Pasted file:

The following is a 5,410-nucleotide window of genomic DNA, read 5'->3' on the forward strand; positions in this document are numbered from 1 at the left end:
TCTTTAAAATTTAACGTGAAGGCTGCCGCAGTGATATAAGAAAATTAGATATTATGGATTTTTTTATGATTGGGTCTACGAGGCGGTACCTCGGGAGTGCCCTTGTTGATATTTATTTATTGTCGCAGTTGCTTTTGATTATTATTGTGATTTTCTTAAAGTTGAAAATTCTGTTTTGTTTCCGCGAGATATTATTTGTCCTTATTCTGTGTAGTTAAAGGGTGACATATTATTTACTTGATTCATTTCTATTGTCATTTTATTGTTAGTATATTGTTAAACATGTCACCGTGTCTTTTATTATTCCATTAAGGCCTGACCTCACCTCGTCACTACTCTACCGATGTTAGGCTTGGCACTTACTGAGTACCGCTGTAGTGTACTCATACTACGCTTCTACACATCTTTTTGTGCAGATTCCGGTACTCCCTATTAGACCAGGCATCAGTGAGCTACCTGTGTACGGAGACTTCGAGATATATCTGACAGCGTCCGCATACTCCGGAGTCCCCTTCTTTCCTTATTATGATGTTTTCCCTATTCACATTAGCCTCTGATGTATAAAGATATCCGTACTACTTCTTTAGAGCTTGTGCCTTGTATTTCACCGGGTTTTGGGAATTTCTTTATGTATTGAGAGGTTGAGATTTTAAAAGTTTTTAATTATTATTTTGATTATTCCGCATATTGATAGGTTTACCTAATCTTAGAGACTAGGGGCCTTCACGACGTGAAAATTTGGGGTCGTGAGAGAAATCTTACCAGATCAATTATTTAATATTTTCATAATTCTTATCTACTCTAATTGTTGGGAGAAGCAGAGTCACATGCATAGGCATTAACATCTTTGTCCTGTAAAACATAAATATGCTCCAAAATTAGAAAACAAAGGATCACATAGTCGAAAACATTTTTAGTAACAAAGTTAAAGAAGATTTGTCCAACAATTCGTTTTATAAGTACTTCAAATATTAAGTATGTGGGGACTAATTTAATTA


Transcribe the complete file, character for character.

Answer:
The following is a 5,410-nucleotide window of genomic DNA, read 5'->3' on the forward strand; positions in this document are numbered from 1 at the left end:
TCTTTAAAATTTAACGTGAAGGCTGCCGCAGTGATATAAGAAAATTAGATATTATGGATTTTTTTATGATTGGGTCTACGAGGCGGTACCTCGGGAGTGCCCTTGTTGATATTTATTTATTGTCGCAGTTGCTTTTGATTATTATTGTGATTTTCTTAAAGTTGAAAATTCTGTTTTGTTTCCGCGAGATATTATTTGTCCTTATTCTGTGTAGTTAAAGGGTGACATATTATTTACTTGATTCATTTCTATTGTCATTTTATTGTTAGTATATTGTTAAACATGTCACCGTGTCTTTTATTATTCCATTAAGGCCTGACCTCACCTCGTCACTACTCTACCGATGTTAGGCTTGGCACTTACTGAGTACCGCTGTAGTGTACTCATACTACGCTTCTACACATCTTTTTGTGCAGATTCCGGTACTCCCTATTAGACCAGGCATCAGTGAGCTACCTGTGTACGGAGACTTCGAGATATATCTGACAGCGTCCGCATACTCCGGAGTCCCCTTCTTTCCTTATTATGATGTTTTCCCTATTCACATTAGCCTCTGATGTATAAAGATATCCGTACTACTTCTTTAGAGCTTGTGCCTTGTATTTCACCGGGTTTTGGGAATTTCTTTATGTATTGAGAGGTTGAGATTTTAAAAGTTTTTAATTATTATTTTGATTATTCCGCATATTGATAGGTTTACCTAATCTTAGAGACTAGGGGCCTTCACGACGTGAAAATTTGGGGTCGTGAGAGAAATCTTACCAGATCAATTATTTAATATTTTCATAATTCTTATCTACTCTAATTGTTGGGAGAAGCAGAGTCACATGCATAGGCATTAACATCTTTGTCCTGTAAAACATAAATATGCTCCAAAATTAGAAAACAAAGGATCACATAGTCGAAAACATTTTTAGTAACAAAGTTAAAGAAGATTTGTCCAACAATTCGTTTTATAAGTACTTCAAATATTAAGTATGTGGGGACTAATTTAATTA